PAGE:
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G7 leaders are set to pledge to donate hundreds of millions of COVID vaccines to poorer countries.

As leaders of the seven top industrialised countries, plus the EU, meet in Cornwall this weekend, there has been a push to help low and middle-income countries that are struggling to vaccinate their populations.

Before this week, only about 150 million doses had been pledged to the COVAX scheme, which is backed by the WHO and aims to give one billion doses to poorer countries by the end of this year.

More than 2.2 billion doses have been administered worldwide, with around 560m of those in G7 countries alone.

This is how many doses G7 countries have pledged to poorer countries:

The UK

Pledged: At least 100 million

Boris Johnson said 5 million will be donated in the coming weeks and the rest by the end of next year.

They will be surplus doses of the AstraZeneca, Pfizer, Janssen and Moderna vaccines being used in the UK.

The PM, who is hosting this year’s G7 meeting, said: "The G7 will pledge to distribute vaccines to inoculate the world by the end of next year, with millions coming from surplus UK stocks."

He said the G7 vaccine donations will come in both physical and financial form to help end the pandemic in 2022.

The US

Pledged: 500 million Pfizer doses

Joe Biden said the US plans to buy and donate the Pfizer vaccine doses to 92 countries and the African Union, which represents 55 countries.

US drugmaker Pfizer and its German partner BioNTech will provide 200 million doses in 2021 and 300 million in the first half of 2022.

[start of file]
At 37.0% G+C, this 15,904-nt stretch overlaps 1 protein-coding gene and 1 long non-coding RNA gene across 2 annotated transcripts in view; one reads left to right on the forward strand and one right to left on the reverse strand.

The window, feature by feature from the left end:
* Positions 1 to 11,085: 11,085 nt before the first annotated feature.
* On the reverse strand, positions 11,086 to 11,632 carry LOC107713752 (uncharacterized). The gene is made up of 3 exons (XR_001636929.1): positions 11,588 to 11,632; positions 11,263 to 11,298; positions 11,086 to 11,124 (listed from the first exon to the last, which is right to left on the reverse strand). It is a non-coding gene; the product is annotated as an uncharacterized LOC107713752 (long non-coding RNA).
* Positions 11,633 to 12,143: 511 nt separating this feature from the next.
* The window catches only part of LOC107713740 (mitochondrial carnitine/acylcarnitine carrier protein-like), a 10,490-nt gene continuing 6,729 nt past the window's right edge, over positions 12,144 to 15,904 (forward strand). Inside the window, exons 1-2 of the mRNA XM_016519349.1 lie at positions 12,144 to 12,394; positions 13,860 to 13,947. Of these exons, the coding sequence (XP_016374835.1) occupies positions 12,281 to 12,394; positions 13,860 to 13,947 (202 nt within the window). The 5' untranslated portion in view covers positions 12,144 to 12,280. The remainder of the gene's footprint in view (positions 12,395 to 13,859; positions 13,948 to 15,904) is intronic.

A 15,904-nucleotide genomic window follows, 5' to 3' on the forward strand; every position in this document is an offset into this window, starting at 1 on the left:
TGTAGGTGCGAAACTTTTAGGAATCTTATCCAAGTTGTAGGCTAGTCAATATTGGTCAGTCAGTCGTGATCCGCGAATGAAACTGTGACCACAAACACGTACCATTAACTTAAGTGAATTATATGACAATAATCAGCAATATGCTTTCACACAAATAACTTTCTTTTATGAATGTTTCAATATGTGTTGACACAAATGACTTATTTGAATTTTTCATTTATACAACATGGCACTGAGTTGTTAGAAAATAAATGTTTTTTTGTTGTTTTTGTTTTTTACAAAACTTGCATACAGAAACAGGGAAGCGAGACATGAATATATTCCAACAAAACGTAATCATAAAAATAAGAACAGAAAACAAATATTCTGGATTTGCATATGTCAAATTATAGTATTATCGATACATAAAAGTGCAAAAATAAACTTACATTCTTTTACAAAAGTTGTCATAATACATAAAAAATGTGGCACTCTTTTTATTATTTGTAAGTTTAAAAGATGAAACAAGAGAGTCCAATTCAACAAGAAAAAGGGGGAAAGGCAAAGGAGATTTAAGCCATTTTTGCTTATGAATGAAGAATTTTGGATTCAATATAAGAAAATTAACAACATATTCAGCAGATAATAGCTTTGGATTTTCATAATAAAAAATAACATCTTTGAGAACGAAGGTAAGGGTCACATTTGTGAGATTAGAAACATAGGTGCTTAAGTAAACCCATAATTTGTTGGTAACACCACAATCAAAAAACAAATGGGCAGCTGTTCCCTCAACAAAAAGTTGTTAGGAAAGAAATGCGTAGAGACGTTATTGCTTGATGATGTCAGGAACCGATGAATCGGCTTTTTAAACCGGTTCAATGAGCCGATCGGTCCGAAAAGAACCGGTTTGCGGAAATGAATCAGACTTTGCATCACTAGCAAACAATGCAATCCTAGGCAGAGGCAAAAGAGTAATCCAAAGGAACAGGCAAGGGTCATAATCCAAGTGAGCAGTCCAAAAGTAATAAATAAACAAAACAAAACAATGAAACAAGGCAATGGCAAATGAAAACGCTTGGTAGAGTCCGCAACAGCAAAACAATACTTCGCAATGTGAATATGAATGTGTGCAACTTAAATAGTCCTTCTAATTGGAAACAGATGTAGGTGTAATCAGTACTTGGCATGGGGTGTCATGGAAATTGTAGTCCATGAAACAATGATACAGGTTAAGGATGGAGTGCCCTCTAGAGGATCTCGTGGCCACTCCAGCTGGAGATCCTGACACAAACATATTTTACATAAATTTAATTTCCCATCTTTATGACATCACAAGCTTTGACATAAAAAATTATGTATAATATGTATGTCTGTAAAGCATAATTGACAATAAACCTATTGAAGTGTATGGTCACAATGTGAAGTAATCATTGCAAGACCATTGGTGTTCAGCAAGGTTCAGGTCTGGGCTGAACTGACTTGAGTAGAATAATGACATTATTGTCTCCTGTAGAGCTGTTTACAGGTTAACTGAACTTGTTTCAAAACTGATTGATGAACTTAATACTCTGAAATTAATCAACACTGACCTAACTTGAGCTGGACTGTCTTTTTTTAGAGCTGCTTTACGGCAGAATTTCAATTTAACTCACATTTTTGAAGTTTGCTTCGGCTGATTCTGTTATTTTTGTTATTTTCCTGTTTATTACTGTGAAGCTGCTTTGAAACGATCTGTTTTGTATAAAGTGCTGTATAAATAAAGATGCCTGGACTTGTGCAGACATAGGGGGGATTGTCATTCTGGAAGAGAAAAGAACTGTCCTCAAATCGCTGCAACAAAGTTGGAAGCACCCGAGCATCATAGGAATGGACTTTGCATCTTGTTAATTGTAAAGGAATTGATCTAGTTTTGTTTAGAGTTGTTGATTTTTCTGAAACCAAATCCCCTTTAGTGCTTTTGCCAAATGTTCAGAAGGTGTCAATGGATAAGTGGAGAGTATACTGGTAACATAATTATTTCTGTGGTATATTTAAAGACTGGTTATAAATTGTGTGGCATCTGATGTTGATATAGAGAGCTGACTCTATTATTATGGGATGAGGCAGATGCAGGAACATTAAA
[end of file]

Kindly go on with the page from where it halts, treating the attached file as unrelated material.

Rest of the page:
The EU

Pledged: At least 100 million

European Commission President Ursula von der Leyen said the bloc aims to donate those vaccines by the end of 2021.

It will also provide assistance to help non-EU countries, particularly in Africa, to develop local vaccine manufacturing capacity.

France

Pledged: 30 million

On top of EU contributions, France has pledged 30 million doses.

France has also said it has donated 184,000 AstraZeneca doses to the former French colony of Senegal through COVAX.

Last June, France announced €100m (£86m) in contributions to the COVAX scheme.

In February, French President Emmanuel Macron said Europe and the US needed to urgently allocate up to 5% of their current doses to developing countries.

Germany

Pledged: 30 million

This is on top of the EU pledge.

Earlier this year, Germany also pledged €980m (£842m) to COVAX, making it one of the scheme’s top donors.

Italy

Pledged: 15 million

These doses are also in addition to the EU vaccines.

Last month, Italy committed €300m (£258m) to the COVAX programme.

Japan

Pledged: About 30 million

These doses will be produced within Japan and distributed through COVAX.

A further 1.24 million AstraZeneca doses were donated by Japan to Taiwan last week after the island’s president accused China of blocking its access to vaccines.

Japan has always taken a quiet approach in relations with Taiwan, which is claimed by China, but as Beijing continues to challenge Japanese sovereignty over the Senkaku Islands, Tokyo is being more overt with its support of Taiwan.

Canada

Pledged: ?

The Canadian government is believed to be in talks to donate excess doses through COVAX but has not yet made public any firm commitment.

© Sky News 2021